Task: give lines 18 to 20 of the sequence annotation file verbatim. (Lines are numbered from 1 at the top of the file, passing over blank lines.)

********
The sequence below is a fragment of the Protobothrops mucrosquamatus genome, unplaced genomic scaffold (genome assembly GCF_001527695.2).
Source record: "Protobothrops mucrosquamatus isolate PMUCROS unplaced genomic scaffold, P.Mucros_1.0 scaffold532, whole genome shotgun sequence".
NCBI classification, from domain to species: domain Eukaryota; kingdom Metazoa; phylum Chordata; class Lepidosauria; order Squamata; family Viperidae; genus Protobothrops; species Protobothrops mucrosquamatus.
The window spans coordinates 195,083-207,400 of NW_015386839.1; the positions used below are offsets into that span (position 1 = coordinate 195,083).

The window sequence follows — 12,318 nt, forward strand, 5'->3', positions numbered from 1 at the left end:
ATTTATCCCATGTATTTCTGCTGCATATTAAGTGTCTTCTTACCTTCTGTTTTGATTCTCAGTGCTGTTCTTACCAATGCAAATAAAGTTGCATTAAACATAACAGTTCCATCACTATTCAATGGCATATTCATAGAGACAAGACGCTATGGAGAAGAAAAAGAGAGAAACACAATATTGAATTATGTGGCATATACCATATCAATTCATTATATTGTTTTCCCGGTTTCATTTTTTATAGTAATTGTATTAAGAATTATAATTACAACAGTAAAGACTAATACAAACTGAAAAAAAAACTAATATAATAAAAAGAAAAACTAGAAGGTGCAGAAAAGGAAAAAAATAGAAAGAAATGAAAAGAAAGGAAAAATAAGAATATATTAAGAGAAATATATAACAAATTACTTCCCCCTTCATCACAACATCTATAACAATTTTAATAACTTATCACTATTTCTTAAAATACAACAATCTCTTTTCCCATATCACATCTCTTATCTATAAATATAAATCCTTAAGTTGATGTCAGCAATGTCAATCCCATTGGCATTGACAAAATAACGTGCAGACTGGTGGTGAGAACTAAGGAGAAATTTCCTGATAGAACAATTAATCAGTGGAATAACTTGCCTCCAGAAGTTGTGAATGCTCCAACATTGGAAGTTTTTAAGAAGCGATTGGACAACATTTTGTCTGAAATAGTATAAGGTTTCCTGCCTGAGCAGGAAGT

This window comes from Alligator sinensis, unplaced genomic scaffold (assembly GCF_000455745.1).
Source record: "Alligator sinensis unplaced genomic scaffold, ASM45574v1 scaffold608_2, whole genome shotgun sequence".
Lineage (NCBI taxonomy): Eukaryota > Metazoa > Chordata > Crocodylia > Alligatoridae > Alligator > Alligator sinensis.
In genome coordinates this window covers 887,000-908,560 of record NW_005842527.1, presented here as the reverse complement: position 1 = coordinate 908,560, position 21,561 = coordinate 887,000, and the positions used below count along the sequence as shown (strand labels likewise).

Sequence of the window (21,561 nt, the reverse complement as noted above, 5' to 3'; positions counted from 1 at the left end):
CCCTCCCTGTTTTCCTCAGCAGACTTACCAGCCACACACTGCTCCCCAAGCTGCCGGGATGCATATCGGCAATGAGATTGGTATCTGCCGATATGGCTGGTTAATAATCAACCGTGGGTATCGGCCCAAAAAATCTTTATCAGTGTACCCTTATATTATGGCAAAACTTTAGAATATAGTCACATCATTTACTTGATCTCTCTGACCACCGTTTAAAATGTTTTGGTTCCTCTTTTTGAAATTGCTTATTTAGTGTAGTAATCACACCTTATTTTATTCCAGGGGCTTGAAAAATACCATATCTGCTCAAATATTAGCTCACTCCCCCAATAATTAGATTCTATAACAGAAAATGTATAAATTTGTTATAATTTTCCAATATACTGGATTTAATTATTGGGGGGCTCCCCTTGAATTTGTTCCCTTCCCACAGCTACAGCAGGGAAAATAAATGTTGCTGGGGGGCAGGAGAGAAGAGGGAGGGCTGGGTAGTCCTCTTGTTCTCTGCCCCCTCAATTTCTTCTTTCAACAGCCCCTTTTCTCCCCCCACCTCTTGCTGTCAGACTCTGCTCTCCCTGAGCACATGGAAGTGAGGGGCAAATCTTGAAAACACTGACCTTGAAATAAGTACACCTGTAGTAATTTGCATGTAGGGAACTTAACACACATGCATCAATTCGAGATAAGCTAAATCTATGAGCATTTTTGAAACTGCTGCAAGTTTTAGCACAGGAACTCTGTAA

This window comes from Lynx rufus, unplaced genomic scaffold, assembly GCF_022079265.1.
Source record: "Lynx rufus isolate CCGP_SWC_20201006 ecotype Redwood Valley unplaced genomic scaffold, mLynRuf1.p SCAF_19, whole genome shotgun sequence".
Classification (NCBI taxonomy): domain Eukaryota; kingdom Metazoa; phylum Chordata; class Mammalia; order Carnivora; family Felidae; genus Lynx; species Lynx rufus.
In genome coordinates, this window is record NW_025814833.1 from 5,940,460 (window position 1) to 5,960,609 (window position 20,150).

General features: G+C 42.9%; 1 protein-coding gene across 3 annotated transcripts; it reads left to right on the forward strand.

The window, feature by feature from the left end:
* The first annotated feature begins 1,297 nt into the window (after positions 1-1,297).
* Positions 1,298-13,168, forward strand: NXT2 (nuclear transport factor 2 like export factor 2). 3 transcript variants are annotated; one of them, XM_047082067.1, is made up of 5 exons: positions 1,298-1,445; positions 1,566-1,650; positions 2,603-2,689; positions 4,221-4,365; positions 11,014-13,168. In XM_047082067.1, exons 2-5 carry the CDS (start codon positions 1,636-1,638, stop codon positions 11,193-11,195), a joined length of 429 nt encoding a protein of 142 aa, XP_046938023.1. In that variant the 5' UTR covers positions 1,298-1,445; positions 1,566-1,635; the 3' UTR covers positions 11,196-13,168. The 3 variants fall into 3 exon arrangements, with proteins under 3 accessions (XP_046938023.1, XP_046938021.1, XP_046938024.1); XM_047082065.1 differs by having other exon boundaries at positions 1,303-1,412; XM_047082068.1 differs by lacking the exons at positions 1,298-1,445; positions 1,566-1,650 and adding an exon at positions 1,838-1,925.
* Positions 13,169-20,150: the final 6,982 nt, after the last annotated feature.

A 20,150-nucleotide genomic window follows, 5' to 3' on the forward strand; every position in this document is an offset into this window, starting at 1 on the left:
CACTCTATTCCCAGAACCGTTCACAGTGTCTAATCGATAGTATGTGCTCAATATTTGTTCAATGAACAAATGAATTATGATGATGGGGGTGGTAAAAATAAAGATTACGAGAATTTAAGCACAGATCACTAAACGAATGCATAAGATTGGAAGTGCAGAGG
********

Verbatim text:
The window, feature by feature from the left end:
* The first annotated feature begins 1,297 nt into the window (after positions 1-1,297).
* Positions 1,298-13,168, forward strand: NXT2 (nuclear transport factor 2 like export factor 2). 3 transcript variants are annotated; one of them, XM_047082067.1, is made up of 5 exons: positions 1,298-1,445; positions 1,566-1,650; positions 2,603-2,689; positions 4,221-4,365; positions 11,014-13,168. In XM_047082067.1, exons 2-5 carry the CDS (start codon positions 1,636-1,638, stop codon positions 11,193-11,195), a joined length of 429 nt encoding a protein of 142 aa, XP_046938023.1. In that variant the 5' UTR covers positions 1,298-1,445; positions 1,566-1,635; the 3' UTR covers positions 11,196-13,168. The 3 variants fall into 3 exon arrangements, with proteins under 3 accessions (XP_046938023.1, XP_046938021.1, XP_046938024.1); XM_047082065.1 differs by having other exon boundaries at positions 1,303-1,412; XM_047082068.1 differs by lacking the exons at positions 1,298-1,445; positions 1,566-1,650 and adding an exon at positions 1,838-1,925.